Emergency childcare continued through the sharpest shutdown period of the coronavirus pandemic, but offerings have expanded as the city continues with reopening.
Per city guidelines, educational and childcare institutions are to have visual signage promoting safety measures throughout the facility. Frequently cleaning with disinfectant is required, and doors and windows should open to increase ventilation when possible. Parents and employees are to wear facial coverings at all times, but children will not have to wear them in the classroom, though they will be screened before entering.
The Hyde Park Neighborhood Club, 5480 S. Kenwood Ave., immediately applied for an emergency license from the Illinois Department of Children and Families and had been caring for five children of emergency health care workers since March.
The now-standard practices of frequent hand-washing and six feet of social distancing quickly became de rigueur, Executive Director Angela Habr-Paranjape said, as did moving programming outside whenever possible, closing communal spaces, temperature checks, the introduction of face masks, removing hard-to-clean toys and frequent sanitizing.
"It's really just keeping updated on the most-recent guidelines, because they do change quite frequently," she said. "We want to be as conservative and safe as possible. Because we expect a higher volume, that does create logistical considerations."
As it stands, only the HPNC's 10-week summer camp is planned for the months ahead. It will serve 30 children — 50% of typical capacity. In-person athletic and early childhood programs are cancelled, though the organization is producing free-of-charge virtual Play-N-Learn content for parents.
Each classroom group is being kept separate from the others, and siblings will be cared for together to reduce the mix of households. Curbside drop-offs and pickups are encouraged in Phase 3, and the HPNC asks parents to take their children's temperature on their own, as personal protective equipment guidelines for staff to do this are cumbersome.
The HPNC has suffered financially from the pandemic, as many programs in the spring had to be cancelled and private contributions ebbed. The nonprofit received a Paycheck Protection Program loan, which Habr-Paranjape called critical to survival, though it is unclear whether the debt will be forgiven. But the emergent summer camp, due to begin on June 22, gives hope of a path forward.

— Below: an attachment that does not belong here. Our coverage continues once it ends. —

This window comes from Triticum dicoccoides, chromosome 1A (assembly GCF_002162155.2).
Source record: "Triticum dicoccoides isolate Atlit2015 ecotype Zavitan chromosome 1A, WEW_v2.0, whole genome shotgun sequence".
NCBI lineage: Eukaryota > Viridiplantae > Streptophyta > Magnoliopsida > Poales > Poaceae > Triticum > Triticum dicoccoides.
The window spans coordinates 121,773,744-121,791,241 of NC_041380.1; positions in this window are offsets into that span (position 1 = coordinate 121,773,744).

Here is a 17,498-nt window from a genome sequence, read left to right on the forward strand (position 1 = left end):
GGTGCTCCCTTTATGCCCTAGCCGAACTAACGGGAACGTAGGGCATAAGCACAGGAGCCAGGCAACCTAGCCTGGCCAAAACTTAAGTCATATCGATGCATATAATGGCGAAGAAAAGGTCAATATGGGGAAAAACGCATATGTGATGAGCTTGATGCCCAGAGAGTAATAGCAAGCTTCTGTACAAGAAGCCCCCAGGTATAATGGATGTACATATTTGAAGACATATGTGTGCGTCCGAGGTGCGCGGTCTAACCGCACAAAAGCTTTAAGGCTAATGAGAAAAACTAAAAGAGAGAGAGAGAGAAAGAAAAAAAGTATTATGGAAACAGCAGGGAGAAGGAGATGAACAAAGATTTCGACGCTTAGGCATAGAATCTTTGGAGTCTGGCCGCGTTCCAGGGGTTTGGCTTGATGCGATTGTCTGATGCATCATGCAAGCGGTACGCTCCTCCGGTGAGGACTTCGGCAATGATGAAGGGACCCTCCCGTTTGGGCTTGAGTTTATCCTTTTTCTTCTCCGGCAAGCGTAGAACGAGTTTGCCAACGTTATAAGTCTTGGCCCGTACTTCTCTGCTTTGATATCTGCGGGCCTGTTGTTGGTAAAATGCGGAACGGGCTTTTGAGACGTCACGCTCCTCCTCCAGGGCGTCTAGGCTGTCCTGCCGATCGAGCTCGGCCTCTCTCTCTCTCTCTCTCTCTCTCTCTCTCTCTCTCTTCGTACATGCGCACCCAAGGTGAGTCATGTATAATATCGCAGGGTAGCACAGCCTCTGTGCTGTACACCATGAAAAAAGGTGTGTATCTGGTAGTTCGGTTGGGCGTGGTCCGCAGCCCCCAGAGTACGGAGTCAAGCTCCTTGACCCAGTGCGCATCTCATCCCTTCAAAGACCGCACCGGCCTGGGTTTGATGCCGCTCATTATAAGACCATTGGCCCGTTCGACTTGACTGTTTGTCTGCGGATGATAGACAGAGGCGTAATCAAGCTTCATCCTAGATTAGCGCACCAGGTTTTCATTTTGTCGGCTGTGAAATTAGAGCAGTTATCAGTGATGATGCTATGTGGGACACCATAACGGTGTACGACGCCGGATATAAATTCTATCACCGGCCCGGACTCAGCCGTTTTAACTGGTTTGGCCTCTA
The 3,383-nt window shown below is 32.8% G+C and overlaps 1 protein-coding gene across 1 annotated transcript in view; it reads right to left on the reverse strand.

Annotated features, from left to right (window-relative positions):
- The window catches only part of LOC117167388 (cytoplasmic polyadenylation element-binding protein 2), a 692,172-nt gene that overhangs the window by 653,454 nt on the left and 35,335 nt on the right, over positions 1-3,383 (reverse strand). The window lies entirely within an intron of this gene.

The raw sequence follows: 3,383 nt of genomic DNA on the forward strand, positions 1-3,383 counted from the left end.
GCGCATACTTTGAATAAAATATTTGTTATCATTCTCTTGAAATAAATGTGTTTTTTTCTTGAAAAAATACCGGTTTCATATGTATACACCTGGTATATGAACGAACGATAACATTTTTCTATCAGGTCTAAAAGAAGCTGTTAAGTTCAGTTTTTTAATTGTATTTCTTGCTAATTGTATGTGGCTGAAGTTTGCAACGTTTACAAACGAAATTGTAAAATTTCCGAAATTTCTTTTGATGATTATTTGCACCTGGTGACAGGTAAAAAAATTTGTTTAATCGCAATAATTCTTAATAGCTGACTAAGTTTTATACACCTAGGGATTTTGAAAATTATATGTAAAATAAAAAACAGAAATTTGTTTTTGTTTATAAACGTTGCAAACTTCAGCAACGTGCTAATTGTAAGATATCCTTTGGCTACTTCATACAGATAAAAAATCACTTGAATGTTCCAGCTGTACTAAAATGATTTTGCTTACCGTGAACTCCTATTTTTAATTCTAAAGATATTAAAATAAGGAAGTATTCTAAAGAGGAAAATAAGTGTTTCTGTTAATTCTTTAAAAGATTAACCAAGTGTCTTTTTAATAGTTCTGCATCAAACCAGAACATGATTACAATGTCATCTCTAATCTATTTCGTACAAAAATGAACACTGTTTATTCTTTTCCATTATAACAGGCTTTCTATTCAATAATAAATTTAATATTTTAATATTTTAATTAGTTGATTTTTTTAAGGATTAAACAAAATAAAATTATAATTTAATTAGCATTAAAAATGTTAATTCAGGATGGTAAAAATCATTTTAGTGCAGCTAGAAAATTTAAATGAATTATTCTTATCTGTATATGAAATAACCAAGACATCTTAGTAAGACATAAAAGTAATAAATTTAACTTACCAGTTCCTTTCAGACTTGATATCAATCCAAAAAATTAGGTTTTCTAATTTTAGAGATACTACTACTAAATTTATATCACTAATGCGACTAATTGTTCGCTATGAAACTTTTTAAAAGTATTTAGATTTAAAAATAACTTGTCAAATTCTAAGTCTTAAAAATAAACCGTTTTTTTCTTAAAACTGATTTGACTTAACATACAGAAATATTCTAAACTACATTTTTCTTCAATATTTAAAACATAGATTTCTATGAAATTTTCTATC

"Again, it's at much lower capacity, so that cuts into our bottom line. There is very little margin in a nonprofit," she said. "We really rely on fundraising, program fees and people who have state-subsidized childcare. We do want to remain accessible to families, but the uncertainty and the cancellation of around 75% of our programs is still something we have to problem-solve around."
She said there is "no telling" whether staffing cuts will be necessary in the future.
At any rate, the HPNC is making further plans to be an "online learning hub" in the fall: should remote learning in schools have to continue in whatever capacity, the plan is for children to do their work online supervised 10 to a room, with supplemental activities and meals provided.
A grant from the University of Chicago Office of Civic Engagement allowed the HPNC to buy Chromebook computers for student use and upgrade the building's WiFi in preparation.
Robin Hawkins, a state-licensed home daycare provider in North Kenwood since 2007, did not have to apply for an emergency license, though there were limits placed on her capacity during the shutdown. "I just could not take any more than six kids, so I only had three during the entire time," she said.
Even while cases and deaths were exponentially increasing, Hawkins kept her head.
"I had had the kids in my care anyway. The environment did not change. The kids were not sick; I was not sick," she said. "I kept going, just making sure that I sanitized. I disinfected everything. I washed everything. I washed my hands constantly. I got tested; I've been tested, even though I didn't have any symptoms, just for peace of mind.
"But nothing really changed, except for the fact that a lot of my parents left," she continued. "They got scared. They got a little bit concerned, and I get it. But there were a couple that had to go into work, so I didn't want to abandon them, and I have a girl who works for me — I didn't want to abandon her, either. She needed her money."
Hawkins kept face masks, hand sanitizer and gloves at the front door; the only thing the children, aged one or two, noticed was different, was that she was wearing a mask. Like the HPNC, Hawkins lost 75% of her income in the shutdown, but PPP, other loans and reduced personal spending have helped buffer the initial economic shock.
"I kept going," she said. "I cleaned. I cleaned just the same way that I was cleaning before. I knew that that virus was not in here, so I was OK with it."
Now that the city has entered Phase 3, Hawkins is trying to determine a protocol to further screen children before she begins accepting new clients, from temperature checks to cleaning, facility and social distancing protocols. She has been meeting with other child care providers in Hyde Park-Kenwood and HPNC Development Director Sarah Diwan to draft plans. Parents are not allowed in the house. Children will not be accepted if they show symptoms, and they have to wear face masks.
"We're trying to come up with some standards collectively," Hawkins explained, "as a network of child care providers that we can live by."